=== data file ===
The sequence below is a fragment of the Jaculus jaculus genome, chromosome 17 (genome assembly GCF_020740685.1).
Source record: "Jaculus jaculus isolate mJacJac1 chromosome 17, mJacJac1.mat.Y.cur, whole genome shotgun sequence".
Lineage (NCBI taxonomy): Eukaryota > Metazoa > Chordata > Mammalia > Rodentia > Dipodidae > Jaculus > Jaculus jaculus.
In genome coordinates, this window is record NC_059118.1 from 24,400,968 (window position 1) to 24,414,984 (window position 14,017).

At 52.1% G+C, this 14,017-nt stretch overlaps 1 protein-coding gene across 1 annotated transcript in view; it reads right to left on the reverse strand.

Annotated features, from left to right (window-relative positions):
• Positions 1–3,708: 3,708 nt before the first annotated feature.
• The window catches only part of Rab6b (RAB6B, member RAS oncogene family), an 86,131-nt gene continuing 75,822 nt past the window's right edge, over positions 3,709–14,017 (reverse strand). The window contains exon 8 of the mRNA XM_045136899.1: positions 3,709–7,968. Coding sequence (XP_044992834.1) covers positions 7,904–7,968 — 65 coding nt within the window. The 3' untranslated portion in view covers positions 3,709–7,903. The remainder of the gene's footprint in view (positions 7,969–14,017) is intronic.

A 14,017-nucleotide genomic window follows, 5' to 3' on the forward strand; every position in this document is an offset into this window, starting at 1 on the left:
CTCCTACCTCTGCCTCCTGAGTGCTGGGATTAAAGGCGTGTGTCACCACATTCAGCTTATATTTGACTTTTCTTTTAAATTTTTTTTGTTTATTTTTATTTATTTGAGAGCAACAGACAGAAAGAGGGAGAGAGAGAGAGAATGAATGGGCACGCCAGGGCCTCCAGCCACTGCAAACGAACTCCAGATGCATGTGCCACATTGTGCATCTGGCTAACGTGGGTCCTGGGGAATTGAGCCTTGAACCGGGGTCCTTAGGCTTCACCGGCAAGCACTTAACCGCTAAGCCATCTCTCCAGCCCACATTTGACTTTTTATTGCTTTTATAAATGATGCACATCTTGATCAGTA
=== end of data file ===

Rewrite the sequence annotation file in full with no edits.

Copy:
The sequence below is a fragment of the Jaculus jaculus genome, chromosome 17 (genome assembly GCF_020740685.1).
Source record: "Jaculus jaculus isolate mJacJac1 chromosome 17, mJacJac1.mat.Y.cur, whole genome shotgun sequence".
Lineage (NCBI taxonomy): Eukaryota > Metazoa > Chordata > Mammalia > Rodentia > Dipodidae > Jaculus > Jaculus jaculus.
In genome coordinates, this window is record NC_059118.1 from 24,400,968 (window position 1) to 24,414,984 (window position 14,017).

At 52.1% G+C, this 14,017-nt stretch overlaps 1 protein-coding gene across 1 annotated transcript in view; it reads right to left on the reverse strand.

Annotated features, from left to right (window-relative positions):
• Positions 1–3,708: 3,708 nt before the first annotated feature.
• The window catches only part of Rab6b (RAB6B, member RAS oncogene family), an 86,131-nt gene continuing 75,822 nt past the window's right edge, over positions 3,709–14,017 (reverse strand). The window contains exon 8 of the mRNA XM_045136899.1: positions 3,709–7,968. Coding sequence (XP_044992834.1) covers positions 7,904–7,968 — 65 coding nt within the window. The 3' untranslated portion in view covers positions 3,709–7,903. The remainder of the gene's footprint in view (positions 7,969–14,017) is intronic.

A 14,017-nucleotide genomic window follows, 5' to 3' on the forward strand; every position in this document is an offset into this window, starting at 1 on the left:
CTCCTACCTCTGCCTCCTGAGTGCTGGGATTAAAGGCGTGTGTCACCACATTCAGCTTATATTTGACTTTTCTTTTAAATTTTTTTTGTTTATTTTTATTTATTTGAGAGCAACAGACAGAAAGAGGGAGAGAGAGAGAGAATGAATGGGCACGCCAGGGCCTCCAGCCACTGCAAACGAACTCCAGATGCATGTGCCACATTGTGCATCTGGCTAACGTGGGTCCTGGGGAATTGAGCCTTGAACCGGGGTCCTTAGGCTTCACCGGCAAGCACTTAACCGCTAAGCCATCTCTCCAGCCCACATTTGACTTTTTATTGCTTTTATAAATGATGCACATCTTGATCAGTA